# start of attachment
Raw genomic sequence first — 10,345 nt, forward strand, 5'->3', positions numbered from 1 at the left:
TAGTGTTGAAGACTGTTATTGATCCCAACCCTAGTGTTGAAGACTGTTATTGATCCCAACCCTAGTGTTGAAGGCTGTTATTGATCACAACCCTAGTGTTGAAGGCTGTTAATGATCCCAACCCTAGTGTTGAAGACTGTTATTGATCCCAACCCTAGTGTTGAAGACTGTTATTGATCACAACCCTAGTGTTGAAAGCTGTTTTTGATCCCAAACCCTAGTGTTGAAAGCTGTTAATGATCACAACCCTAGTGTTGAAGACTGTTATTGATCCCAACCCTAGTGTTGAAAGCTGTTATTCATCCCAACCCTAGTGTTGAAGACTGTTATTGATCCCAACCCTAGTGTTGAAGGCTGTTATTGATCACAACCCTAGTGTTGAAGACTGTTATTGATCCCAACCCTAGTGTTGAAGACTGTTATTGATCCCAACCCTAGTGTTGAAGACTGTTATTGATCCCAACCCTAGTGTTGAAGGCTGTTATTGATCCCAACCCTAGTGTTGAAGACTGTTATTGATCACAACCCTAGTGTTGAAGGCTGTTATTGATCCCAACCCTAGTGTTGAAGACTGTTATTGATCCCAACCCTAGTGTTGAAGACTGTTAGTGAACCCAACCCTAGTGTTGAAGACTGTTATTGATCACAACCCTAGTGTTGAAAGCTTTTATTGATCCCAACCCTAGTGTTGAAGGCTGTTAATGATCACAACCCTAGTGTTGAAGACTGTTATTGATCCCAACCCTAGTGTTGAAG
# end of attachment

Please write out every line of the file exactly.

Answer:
Raw genomic sequence first — 10,345 nt, forward strand, 5'->3', positions numbered from 1 at the left:
TAGTGTTGAAGACTGTTATTGATCCCAACCCTAGTGTTGAAGACTGTTATTGATCCCAACCCTAGTGTTGAAGGCTGTTATTGATCACAACCCTAGTGTTGAAGGCTGTTAATGATCCCAACCCTAGTGTTGAAGACTGTTATTGATCCCAACCCTAGTGTTGAAGACTGTTATTGATCACAACCCTAGTGTTGAAAGCTGTTTTTGATCCCAAACCCTAGTGTTGAAAGCTGTTAATGATCACAACCCTAGTGTTGAAGACTGTTATTGATCCCAACCCTAGTGTTGAAAGCTGTTATTCATCCCAACCCTAGTGTTGAAGACTGTTATTGATCCCAACCCTAGTGTTGAAGGCTGTTATTGATCACAACCCTAGTGTTGAAGACTGTTATTGATCCCAACCCTAGTGTTGAAGACTGTTATTGATCCCAACCCTAGTGTTGAAGACTGTTATTGATCCCAACCCTAGTGTTGAAGGCTGTTATTGATCCCAACCCTAGTGTTGAAGACTGTTATTGATCACAACCCTAGTGTTGAAGGCTGTTATTGATCCCAACCCTAGTGTTGAAGACTGTTATTGATCCCAACCCTAGTGTTGAAGACTGTTAGTGAACCCAACCCTAGTGTTGAAGACTGTTATTGATCACAACCCTAGTGTTGAAAGCTTTTATTGATCCCAACCCTAGTGTTGAAGGCTGTTAATGATCACAACCCTAGTGTTGAAGACTGTTATTGATCCCAACCCTAGTGTTGAAG